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Texas Monthly

Texas Monthly November 2019

Texas Monthly has been the authority on the Texas scene since 1973, covering music, arts, travel, restaurants and events with its insightful recommendations. Above all, Texas Monthly provides its readers with a magazine of the highest editorial quality, a standard that has earned it 10 National Magazine Awards, the industry’s most coveted prize.

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2 min.
boldly go.

POWDER PREVAILS NORTH OF YELLOWSTONE. Discover some of the most sublime downhill and backcountry skiing on the continent. Get your fix on mixed terrain with no lift lines, affordable lift tickets and 400 inches of fresh powder on average, plus basecamp communities offering up ski-town vibes and some of the friendliest hospitality around. Choose your winter wisely. VisitYellowstoneCountry.com/Winter BIG SKY, MONTANA Come experience Big Sky, home to the Biggest Skiing in America® at Big Sky Resort, which offers more than 5,800 acres of skiable terrain and 4,350 vertical feet. Or glide through the 85 km of world-renowned Nordic trails at Lone Mountain Ranch, drive your own dog-sled team, snowshoe through miles of untouched forest trails and then enjoy après ski after a long day of play under the Big Sky. 55 Lone Mountain Trail | Big…

2 min.
public history: using the past to illuminate the present

History is not just facts and dates. History involves stories, narratives that refflect different purposes and interests. Dr. Nancy Berlage, Texas State University associate professor of history and director of the public history program, trains historians to craft these stories consciously and accurately. Public historians work to make history readily available, relatable, and accessible to the general public. They strive to include a broad and balanced range of historical perspectives from diverse groups to help audiences develop a deeper appreciation of the past and how it connects to the present. Practitioners work in museums, archives, historic sites, parks, government offices, and other locations, sharing their knowledge with the public. Understanding history is vital to developing insight into how the world operates today: “So many of our current policy debates are predicated…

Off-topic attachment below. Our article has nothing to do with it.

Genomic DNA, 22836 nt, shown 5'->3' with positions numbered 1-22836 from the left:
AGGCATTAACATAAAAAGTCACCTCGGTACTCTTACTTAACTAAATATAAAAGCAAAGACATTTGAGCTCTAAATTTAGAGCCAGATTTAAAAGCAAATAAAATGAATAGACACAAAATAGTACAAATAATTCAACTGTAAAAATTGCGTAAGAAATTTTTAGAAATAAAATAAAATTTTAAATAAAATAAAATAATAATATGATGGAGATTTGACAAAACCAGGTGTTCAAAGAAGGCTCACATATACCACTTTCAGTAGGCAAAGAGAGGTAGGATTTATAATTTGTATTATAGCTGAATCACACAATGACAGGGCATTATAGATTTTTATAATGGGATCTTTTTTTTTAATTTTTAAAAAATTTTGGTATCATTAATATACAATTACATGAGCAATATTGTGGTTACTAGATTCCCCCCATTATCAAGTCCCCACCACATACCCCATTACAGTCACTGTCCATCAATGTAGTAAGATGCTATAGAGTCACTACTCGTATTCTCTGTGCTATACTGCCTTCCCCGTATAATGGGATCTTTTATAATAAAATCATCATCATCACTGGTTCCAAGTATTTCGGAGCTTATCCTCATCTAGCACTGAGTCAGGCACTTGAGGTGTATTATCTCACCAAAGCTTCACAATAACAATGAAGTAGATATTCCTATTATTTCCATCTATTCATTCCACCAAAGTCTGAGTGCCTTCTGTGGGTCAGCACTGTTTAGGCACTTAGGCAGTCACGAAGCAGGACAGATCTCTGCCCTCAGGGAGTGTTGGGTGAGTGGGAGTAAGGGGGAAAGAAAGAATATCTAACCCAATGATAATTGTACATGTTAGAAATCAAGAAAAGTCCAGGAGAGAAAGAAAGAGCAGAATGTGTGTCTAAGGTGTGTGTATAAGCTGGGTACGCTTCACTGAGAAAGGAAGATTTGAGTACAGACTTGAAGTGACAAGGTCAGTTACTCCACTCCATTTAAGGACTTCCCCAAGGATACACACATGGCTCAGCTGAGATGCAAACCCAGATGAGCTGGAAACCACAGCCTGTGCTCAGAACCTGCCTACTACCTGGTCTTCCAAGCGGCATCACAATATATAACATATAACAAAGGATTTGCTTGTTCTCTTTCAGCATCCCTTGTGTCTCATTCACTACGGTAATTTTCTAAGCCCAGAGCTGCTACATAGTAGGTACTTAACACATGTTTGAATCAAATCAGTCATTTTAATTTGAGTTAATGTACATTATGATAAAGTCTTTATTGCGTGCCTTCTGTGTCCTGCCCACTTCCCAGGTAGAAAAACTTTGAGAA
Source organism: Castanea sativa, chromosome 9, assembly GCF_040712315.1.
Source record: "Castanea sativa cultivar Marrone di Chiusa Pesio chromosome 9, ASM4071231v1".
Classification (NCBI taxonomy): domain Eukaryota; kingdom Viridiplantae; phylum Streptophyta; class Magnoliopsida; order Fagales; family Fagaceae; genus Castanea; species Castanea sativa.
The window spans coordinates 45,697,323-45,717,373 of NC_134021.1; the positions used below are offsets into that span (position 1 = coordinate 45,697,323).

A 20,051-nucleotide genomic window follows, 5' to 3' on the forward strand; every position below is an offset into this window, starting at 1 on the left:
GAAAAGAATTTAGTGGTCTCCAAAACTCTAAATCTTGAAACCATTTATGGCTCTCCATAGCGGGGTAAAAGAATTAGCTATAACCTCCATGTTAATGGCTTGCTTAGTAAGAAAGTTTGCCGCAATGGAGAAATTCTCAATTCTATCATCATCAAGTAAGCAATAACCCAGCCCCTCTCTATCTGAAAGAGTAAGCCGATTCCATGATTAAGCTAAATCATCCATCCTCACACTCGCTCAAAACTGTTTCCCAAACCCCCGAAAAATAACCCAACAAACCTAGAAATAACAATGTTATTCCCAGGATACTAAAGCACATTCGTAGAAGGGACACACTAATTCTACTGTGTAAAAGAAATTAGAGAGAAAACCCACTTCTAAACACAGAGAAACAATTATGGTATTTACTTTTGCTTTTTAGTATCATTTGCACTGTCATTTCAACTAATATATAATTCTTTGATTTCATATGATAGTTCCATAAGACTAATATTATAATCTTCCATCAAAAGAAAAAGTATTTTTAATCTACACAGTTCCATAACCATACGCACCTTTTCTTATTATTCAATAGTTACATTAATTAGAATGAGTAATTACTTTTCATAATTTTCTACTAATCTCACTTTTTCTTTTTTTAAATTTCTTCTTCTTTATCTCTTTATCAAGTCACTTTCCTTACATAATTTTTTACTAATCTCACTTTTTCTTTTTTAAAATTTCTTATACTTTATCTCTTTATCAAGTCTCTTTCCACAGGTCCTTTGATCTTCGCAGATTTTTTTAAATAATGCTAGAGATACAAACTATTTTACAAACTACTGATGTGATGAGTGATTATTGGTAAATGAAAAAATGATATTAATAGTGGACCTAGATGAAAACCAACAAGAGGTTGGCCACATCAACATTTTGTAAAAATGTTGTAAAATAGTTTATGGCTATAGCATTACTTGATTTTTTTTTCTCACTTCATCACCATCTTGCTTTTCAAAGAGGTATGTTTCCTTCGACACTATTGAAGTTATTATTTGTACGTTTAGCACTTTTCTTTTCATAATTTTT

5 min.
new blood

For most of its 46 years, Texas Monthly has focused on telling the story of our state in our print magazine, and we’re grateful that 2.5 million people enjoy reading our work in that way. Today, however, more and more of our audience wants to experience our storytelling on our website, through podcasts and videos, and at live events. The ranks of our readers and listeners are growing rapidly on these platforms, and to take on so many challenges at once, we’re going to need a few more troops. To that end, I’m pleased to introduce you to the twelve new editorial staffers that we’ve hired this year, virtually all of them in the past few months. They’re a talented bunch. Most worked for TM as freelance contributors or interns before…

3 min.
roar of the crowd

“TO SAY A TURKEY’S NUTS ARE UNDER THE WING IS LIKE SAYING A CALF’S NUTS ARE UNDER THEIR TAIL.” Mending Defenses Thank you for the powerful article on the broken Texas criminal justice system [“No Defense,” September 2019]. I have been an attorney in Texas since 1974, and I have seen firsthand the dysfunction and failure my entire career. Having served as a defense attorney and elected prosecutor, I have seen both sides. The injustice is built into the system, and change does not come easy. My hat is off to Drew Willey, who had the courage to take on the system and the judges. His non-profit, Restoring Justice, is an innovative idea and will make a difference for his clients and the indigent defense system. As long as Texas has elected…

1 min.
a spiritual oasis

All that’s left in the ghost town of Calera, about three miles west of Balmorhea State Park, is a church. The Calera Chapel, originally called Mission Mary when it was built by settlers in the early 1900s, emerges from the mesquite brush and desert sand along FM 3078. The minimalist structure’s stucco walls absorb the orange glow of the sunrise, gleam white in the midday sun, and take on a purplish hue at dusk. Rocks surrounding the chapel are adorned with the initials of visitors—the West Texas version of a love lock. After the last of Calera’s hundred or so residents abandoned the town in search of work, in the mid-twentieth century, the chapel sat empty for decades. Fast-forward to 2002, when ranch owner and entrepreneur Kate Vigneron, who had…

2 min.
san antonio gets into the spirit

A sense of magic settles over the San Antonio River Walk when the holiday lights switch on in late November. Draped over the cypress trees that line each side of the river, they add a multicolored shimmer to the water as barges float by. By then, as the season’s cooler temperatures arrive, there’s nothing better than warm tamales or a mug of cinnamon-laced Mexican hot chocolate. ¶ I was born and raised in this city of brightly colored buildings and deep Mexican roots. It’s a place that artists like Cruz Ortiz and writers like Sandra Cisneros have called home, where we still pay tribute to Selena, and where Tejano music is king. The mild fall and winter weather offers ideal conditions for exploring the city far beyond the Alamo EAT +…